# How to Measure a Cubic Yard of Soil

By Amma Marfo ; Updated September 21, 2017
preparing soil for garden image by Cherry-Merry from Fotolia.com

Knowing how to measure a cubic yard of soil can come in handy for many landscaping projects. Some projects may involve needing to remove soil in your yard to be replaced by something else, such as gravel, concrete, or better soil, or you may be looking to add garden soil, compost, or mulch to your garden and need to know how much to purchase. Once you know how simple it can be to compute your basic measurements into cubic yards, you’ll be able to use these steps for many projects.

Measure the area of your future landscaping, garden or patio in feet. If your measurement isn’t in exact whole feet, remember to multiply the inches by 12 to convert it to feet. For example, you would use 0.25 for three inches, 0.5 for six inches, and 0.75 for nine inches.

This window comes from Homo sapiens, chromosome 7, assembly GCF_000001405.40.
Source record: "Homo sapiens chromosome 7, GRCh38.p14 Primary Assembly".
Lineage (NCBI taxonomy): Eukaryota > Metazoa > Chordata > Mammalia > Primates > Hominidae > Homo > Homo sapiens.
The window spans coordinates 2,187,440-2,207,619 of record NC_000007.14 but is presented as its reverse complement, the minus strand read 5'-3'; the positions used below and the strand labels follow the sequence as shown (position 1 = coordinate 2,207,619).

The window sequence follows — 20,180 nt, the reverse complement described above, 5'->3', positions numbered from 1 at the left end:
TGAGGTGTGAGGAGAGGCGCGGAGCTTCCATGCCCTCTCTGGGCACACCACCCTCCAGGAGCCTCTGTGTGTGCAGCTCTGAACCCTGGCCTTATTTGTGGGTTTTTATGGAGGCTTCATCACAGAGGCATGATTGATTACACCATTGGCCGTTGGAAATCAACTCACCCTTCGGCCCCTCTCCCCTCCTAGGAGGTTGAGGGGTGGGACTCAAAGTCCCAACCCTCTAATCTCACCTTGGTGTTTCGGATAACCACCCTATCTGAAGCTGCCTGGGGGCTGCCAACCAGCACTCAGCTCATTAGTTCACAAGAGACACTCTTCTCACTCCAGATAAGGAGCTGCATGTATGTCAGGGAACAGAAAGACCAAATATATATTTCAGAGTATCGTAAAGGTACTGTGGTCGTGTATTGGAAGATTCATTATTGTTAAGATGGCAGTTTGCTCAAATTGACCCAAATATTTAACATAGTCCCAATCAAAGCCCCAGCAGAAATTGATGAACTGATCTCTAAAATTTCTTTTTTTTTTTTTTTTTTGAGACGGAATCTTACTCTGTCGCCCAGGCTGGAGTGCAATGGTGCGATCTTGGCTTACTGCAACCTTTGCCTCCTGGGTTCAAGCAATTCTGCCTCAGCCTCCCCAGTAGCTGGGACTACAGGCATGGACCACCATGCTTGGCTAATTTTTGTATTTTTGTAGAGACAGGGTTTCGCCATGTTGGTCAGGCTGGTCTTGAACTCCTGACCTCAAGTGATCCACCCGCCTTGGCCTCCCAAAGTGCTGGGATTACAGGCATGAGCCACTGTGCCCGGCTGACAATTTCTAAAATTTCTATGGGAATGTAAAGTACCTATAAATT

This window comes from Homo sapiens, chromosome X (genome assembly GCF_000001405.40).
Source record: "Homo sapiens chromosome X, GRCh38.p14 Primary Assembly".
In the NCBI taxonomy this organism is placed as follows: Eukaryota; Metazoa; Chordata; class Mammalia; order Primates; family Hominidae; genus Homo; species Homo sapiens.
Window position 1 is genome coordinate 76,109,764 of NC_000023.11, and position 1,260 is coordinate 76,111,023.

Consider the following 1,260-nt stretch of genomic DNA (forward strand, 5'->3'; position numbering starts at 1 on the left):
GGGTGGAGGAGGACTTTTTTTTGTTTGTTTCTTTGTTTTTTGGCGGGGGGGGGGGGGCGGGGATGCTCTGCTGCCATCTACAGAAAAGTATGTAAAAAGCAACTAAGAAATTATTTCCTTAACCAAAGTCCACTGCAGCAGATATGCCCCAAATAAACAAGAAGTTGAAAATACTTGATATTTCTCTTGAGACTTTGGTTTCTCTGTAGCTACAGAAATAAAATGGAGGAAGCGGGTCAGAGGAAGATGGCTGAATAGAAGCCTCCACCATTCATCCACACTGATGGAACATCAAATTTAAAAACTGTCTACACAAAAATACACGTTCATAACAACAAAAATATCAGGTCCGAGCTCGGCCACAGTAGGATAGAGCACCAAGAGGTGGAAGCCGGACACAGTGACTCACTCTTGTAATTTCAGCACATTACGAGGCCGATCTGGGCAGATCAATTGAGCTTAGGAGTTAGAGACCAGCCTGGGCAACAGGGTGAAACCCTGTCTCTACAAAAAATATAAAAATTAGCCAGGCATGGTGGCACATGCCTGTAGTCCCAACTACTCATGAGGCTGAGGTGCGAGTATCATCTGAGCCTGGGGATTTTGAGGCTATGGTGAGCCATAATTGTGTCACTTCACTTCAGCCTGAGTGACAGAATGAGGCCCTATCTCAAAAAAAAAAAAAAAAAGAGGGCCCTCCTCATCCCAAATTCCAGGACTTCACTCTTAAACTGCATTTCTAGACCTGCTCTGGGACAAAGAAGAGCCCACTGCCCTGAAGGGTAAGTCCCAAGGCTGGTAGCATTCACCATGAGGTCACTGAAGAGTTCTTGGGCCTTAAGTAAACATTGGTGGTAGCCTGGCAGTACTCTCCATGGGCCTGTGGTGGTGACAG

Write down the length and width of the garden area. If it is 20 feet by 15 feet nine inches, you would write down 20 and 15.75 as your measurements. Multiply the two numbers together to get the square feet of the area.

Determine how deep the soil is that you want to add or remove from the area. Multiply the number of inches deep by 12 to convert the measurement to feet.

Multiply your answer from step two by your number from step three. This measurement is the cubic feet. If you are adding soil to your garden you may need to note this measurement on your page in case the product you are using is measured in cubic feet.

Convert this new number from step four to cubic yards by dividing it by 27 (there are 27 cubic feet in one cubic yard). The final answer you have is how many cubic yards of soil you will be removing or need depending on the project.

#### Things You Will Need

• Tape measure
• Pen
• Paper
• Calculator, if needed

#### Tip

• If you're adding to your landscape with soil or mulch, once you know how much you need you can determine how much it will cost by multiplying the amount you need in cubic yards or feet by the price per cubic yard or foot, respectively.